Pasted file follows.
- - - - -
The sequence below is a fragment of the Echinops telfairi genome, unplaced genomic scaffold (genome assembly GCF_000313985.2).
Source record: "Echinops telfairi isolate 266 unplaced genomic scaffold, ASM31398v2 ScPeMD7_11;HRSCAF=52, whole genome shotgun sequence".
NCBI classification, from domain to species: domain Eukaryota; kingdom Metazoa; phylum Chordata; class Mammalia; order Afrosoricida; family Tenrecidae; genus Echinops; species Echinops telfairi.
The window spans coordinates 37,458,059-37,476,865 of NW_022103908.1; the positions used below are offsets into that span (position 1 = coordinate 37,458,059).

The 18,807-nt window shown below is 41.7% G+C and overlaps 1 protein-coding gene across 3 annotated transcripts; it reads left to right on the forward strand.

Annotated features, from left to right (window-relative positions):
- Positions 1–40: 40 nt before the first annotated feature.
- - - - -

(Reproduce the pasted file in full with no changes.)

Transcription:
The sequence below is a fragment of the Echinops telfairi genome, unplaced genomic scaffold (genome assembly GCF_000313985.2).
Source record: "Echinops telfairi isolate 266 unplaced genomic scaffold, ASM31398v2 ScPeMD7_11;HRSCAF=52, whole genome shotgun sequence".
NCBI classification, from domain to species: domain Eukaryota; kingdom Metazoa; phylum Chordata; class Mammalia; order Afrosoricida; family Tenrecidae; genus Echinops; species Echinops telfairi.
The window spans coordinates 37,458,059-37,476,865 of NW_022103908.1; the positions used below are offsets into that span (position 1 = coordinate 37,458,059).

The 18,807-nt window shown below is 41.7% G+C and overlaps 1 protein-coding gene across 3 annotated transcripts; it reads left to right on the forward strand.

Annotated features, from left to right (window-relative positions):
- Positions 1–40: 40 nt before the first annotated feature.